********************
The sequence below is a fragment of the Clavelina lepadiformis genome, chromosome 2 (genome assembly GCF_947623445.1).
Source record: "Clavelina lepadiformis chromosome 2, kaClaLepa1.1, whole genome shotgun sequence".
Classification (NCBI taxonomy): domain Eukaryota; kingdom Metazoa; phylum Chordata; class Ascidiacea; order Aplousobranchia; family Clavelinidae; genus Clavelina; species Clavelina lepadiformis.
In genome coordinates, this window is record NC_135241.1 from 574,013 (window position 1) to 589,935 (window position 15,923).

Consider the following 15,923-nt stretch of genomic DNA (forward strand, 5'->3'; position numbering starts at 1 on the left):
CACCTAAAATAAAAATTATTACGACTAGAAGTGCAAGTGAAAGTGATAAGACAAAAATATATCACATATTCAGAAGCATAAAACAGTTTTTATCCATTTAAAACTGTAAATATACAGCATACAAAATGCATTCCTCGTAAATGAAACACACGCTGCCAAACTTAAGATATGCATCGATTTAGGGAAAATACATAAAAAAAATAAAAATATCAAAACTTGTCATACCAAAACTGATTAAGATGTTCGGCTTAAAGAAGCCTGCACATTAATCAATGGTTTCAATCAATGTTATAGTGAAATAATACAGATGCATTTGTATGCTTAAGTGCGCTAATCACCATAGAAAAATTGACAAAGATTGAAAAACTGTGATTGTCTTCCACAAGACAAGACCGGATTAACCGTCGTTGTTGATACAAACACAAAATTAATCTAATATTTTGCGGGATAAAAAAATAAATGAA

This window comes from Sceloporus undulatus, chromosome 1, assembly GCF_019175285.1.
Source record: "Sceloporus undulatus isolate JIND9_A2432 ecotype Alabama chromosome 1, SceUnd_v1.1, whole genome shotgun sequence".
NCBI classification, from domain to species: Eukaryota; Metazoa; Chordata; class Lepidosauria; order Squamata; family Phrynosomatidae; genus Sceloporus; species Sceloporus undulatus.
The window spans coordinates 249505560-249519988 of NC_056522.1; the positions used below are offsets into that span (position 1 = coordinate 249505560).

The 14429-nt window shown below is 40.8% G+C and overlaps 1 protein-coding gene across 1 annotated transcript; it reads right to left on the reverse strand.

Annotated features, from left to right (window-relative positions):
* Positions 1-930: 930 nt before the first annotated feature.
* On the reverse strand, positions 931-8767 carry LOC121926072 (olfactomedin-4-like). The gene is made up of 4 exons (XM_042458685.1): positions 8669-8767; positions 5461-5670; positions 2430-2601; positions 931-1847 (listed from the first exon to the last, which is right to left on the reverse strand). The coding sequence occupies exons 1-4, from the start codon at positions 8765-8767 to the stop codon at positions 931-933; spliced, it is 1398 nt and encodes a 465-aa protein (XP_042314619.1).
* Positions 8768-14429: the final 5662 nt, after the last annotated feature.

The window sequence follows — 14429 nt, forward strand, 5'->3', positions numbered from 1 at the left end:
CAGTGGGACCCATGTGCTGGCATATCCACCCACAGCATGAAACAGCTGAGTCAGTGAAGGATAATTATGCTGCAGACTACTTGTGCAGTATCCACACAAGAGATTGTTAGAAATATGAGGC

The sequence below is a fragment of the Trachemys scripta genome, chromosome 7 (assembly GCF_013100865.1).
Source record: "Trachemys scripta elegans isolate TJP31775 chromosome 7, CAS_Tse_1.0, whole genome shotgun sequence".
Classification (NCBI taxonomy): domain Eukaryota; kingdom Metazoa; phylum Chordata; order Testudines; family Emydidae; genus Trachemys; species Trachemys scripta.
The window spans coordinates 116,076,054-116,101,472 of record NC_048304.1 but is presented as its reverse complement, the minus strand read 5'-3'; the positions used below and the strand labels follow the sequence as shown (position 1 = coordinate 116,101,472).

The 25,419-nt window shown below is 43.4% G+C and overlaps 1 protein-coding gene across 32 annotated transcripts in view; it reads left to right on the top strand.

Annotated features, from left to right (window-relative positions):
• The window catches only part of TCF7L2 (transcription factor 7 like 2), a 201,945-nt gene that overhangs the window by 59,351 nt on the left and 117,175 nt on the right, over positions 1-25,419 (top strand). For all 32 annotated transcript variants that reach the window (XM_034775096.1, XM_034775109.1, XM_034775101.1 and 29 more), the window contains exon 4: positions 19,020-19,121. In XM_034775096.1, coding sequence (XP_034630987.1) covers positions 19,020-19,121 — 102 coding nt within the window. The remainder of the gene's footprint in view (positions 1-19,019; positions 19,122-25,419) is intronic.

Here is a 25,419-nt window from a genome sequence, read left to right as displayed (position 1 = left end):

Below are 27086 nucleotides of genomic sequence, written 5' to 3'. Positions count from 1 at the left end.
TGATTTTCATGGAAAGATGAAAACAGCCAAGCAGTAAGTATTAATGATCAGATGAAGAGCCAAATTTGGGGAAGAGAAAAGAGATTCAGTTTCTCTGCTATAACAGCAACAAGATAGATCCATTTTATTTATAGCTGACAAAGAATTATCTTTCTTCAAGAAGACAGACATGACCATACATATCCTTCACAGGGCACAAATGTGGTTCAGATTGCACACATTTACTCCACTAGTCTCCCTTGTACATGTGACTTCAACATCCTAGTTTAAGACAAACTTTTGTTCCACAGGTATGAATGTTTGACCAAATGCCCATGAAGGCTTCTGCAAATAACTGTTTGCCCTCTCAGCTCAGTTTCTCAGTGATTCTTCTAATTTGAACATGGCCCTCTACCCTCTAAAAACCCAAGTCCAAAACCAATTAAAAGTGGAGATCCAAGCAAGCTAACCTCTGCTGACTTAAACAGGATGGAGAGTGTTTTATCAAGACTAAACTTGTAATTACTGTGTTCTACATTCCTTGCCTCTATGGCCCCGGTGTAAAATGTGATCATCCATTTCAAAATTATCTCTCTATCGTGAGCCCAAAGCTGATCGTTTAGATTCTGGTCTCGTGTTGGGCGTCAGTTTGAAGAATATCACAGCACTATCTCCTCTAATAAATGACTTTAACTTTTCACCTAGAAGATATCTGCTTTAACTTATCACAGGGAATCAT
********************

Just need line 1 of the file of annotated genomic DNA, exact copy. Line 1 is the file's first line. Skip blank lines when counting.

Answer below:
The sequence below is a fragment of the Clavelina lepadiformis genome, chromosome 2 (genome assembly GCF_947623445.1).